network_conf  = {
    "a-nic-41-sid-5024"   = "",
    "b-nic2-102-sid-5084" = ""

When I add or change the order of values in network_conf, the terraform deploy do not preserve it. Is there a way how to change the datasource or resource loop please?

I’d have the same suggestion: Why are you using count here rather than for_each? You could do this same null check and have an empty object in order to get “0” resources created, no? Then your name is each.key

I’m sorry, not sure I follow you… Are you suggesting something like this?

data "vsphere_network" "network" {
  for_each = var.network_conf
  name = each.key
  datacenter_id =

resource "vsphere_virtual_machine" "virtual_machine_linux" {
  dynamic "network_interface" {
    for_each = var.network_conf
    content {
      network_id =[network_interface.key].id

It works, but the problem preserve. The input value order is not respected.

If you are wanting things to be in order you need to switch from using a map to a list.

So for example change to something like:

network_conf = [
    {name = "a-nic-41-sid-5024", cidr = ""},
    {name = "b-nic2-102-sid-5084", cidr = ""}

You would then be able to use count and reference the data as (for example) var.network_conf[count.index].name

The general rule is if you want ordering use a list with count. Be aware that adding entries not at the end of the list (or removing entries not at the end) would cause multiple delete/create actions (as each entry is removed and replaced with the equivalent of the “next” resource).

If order doesn’t matter (which is often the case) use a map and for_each. You then have the advantage of only adding/removing anything you change, rather than other resources (as you would have with count & a list).

@stuart-c The issue with using count is you cannot use count in a dynamic attribute.

Here would be another example

If I want to make ebs and component dynamic so I do not have to hard code my recipe I cannot, because order matters.

resource "aws_imagebuilder_image_recipe" "example" {
  block_device_mapping {
    device_name = "/dev/xvdb"

    ebs {
      delete_on_termination = true
      volume_size           = 100
      volume_type           = "gp2"

  component {
    component_arn = aws_imagebuilder_component.example.arn

  name         = "example"
  parent_image = "arn:${data.aws_partition.current.partition}:imagebuilder:${}:aws:image/amazon-linux-2-x86/x.x.x"
  version      = "1.0.0"

Hi @tikicoder,

This is an old topic so I must admit I’ve only really skimmed the context up to this point, but I think this new comment is talking about dynamic blocks while the rest of the topic until this point has been talking about resource-level count and for_each.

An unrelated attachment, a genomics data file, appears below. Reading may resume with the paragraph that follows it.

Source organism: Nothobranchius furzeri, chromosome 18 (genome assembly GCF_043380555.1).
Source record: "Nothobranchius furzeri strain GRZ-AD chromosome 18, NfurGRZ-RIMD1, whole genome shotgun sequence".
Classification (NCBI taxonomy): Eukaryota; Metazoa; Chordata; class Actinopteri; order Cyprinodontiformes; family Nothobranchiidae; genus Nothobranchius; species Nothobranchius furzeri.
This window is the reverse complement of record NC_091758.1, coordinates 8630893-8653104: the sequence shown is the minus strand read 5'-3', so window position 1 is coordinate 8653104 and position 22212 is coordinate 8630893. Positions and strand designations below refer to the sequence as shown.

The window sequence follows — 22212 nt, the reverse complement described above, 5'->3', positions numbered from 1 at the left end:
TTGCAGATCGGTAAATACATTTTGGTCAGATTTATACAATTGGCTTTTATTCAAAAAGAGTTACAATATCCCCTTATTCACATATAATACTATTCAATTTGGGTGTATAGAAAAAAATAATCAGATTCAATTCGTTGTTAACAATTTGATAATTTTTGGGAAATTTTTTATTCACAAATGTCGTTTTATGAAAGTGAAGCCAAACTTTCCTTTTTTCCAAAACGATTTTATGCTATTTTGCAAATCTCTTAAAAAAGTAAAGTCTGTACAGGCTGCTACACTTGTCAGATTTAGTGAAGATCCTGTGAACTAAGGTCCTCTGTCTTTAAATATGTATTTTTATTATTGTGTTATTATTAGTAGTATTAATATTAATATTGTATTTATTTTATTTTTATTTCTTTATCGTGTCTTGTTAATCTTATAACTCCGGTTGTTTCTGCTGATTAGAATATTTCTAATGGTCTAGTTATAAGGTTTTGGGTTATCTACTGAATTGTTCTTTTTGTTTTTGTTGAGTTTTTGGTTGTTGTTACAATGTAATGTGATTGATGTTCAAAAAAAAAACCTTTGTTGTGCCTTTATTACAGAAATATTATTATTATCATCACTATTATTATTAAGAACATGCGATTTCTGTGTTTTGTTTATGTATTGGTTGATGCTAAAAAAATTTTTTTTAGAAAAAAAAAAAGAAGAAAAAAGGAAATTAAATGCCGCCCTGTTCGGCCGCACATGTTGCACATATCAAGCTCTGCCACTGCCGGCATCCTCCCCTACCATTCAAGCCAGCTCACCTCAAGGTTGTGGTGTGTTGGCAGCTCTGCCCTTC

Although both of these constructs use an argument named for_each, dynamic blocks are different in that they behave as a sort of macro that just generates a series of blocks for the provider to interpret however it wishes to. The resource repetition arguments, on the other hand, generate entirely new resource instances that each need to have a unique identifier.

Because of that difference, Terraform will allow any collection value as the for_each in a dynamic block, including a list. Whether the provider ultimately pays attention to the order of the blocks is a decision that varies depending on the resource type, but from what you’ve said here it seems like the provider does consider the order of component blocks to be significant, in which case using a dynamic block with a list as the for_each would be a reasonable thing to do here, generating blocks in the same order as your list elements.

With that said, the same caveat would apply as for using count with a whole resource: if you remove items from your list later, the provider is might not understand that you removed a component block from the middle of the list and so might understand it as deleting the last item and then updating various others in order to make the indices line up again.

You can use count on the main resource but that doesn’t help you on the dynamic attribute.

I would have sworn in the past I tried an array of strings and it didn’t work, but in the latest version, it looks to have worked.

The document below seems to indicate you need to convert the string array to a set, which is where the issue comes. As soon as you convert it to a set it updates the order.

However, since for_each [“b”, “c”, “a”] seems to work on a dynamic attribute I guess I am good.

The provider uses the order of the component as the order for the recipe.